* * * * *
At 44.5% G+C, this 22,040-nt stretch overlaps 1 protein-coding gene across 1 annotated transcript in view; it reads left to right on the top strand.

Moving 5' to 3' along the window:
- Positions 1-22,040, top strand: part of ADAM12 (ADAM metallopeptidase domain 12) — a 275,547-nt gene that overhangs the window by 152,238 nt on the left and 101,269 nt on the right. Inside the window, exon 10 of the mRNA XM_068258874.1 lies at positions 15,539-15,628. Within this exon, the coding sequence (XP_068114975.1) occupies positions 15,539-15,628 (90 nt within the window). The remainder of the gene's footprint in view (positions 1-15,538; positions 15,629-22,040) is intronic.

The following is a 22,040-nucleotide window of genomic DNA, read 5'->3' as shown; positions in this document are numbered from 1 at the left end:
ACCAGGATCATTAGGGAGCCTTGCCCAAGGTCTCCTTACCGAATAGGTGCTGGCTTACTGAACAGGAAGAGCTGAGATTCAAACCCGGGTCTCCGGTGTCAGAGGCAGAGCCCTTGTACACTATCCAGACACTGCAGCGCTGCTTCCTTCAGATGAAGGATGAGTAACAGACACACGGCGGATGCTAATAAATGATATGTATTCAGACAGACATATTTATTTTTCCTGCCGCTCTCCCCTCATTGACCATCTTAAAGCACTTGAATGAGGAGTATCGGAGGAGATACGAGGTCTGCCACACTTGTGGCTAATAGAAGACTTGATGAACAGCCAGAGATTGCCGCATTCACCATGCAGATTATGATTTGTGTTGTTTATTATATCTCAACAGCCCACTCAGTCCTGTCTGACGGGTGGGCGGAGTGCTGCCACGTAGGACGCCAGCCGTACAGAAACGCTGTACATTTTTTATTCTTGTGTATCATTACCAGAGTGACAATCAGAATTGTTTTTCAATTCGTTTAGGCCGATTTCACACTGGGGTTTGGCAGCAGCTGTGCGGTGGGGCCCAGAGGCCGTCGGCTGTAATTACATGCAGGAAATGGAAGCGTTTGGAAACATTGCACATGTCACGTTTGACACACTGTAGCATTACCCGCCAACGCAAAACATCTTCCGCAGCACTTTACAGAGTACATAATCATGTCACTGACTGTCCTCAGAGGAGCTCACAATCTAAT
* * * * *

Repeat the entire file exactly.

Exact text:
At 44.5% G+C, this 22,040-nt stretch overlaps 1 protein-coding gene across 1 annotated transcript in view; it reads left to right on the top strand.

Moving 5' to 3' along the window:
- Positions 1-22,040, top strand: part of ADAM12 (ADAM metallopeptidase domain 12) — a 275,547-nt gene that overhangs the window by 152,238 nt on the left and 101,269 nt on the right. Inside the window, exon 10 of the mRNA XM_068258874.1 lies at positions 15,539-15,628. Within this exon, the coding sequence (XP_068114975.1) occupies positions 15,539-15,628 (90 nt within the window). The remainder of the gene's footprint in view (positions 1-15,538; positions 15,629-22,040) is intronic.

The following is a 22,040-nucleotide window of genomic DNA, read 5'->3' as shown; positions in this document are numbered from 1 at the left end:
ACCAGGATCATTAGGGAGCCTTGCCCAAGGTCTCCTTACCGAATAGGTGCTGGCTTACTGAACAGGAAGAGCTGAGATTCAAACCCGGGTCTCCGGTGTCAGAGGCAGAGCCCTTGTACACTATCCAGACACTGCAGCGCTGCTTCCTTCAGATGAAGGATGAGTAACAGACACACGGCGGATGCTAATAAATGATATGTATTCAGACAGACATATTTATTTTTCCTGCCGCTCTCCCCTCATTGACCATCTTAAAGCACTTGAATGAGGAGTATCGGAGGAGATACGAGGTCTGCCACACTTGTGGCTAATAGAAGACTTGATGAACAGCCAGAGATTGCCGCATTCACCATGCAGATTATGATTTGTGTTGTTTATTATATCTCAACAGCCCACTCAGTCCTGTCTGACGGGTGGGCGGAGTGCTGCCACGTAGGACGCCAGCCGTACAGAAACGCTGTACATTTTTTATTCTTGTGTATCATTACCAGAGTGACAATCAGAATTGTTTTTCAATTCGTTTAGGCCGATTTCACACTGGGGTTTGGCAGCAGCTGTGCGGTGGGGCCCAGAGGCCGTCGGCTGTAATTACATGCAGGAAATGGAAGCGTTTGGAAACATTGCACATGTCACGTTTGACACACTGTAGCATTACCCGCCAACGCAAAACATCTTCCGCAGCACTTTACAGAGTACATAATCATGTCACTGACTGTCCTCAGAGGAGCTCACAATCTAAT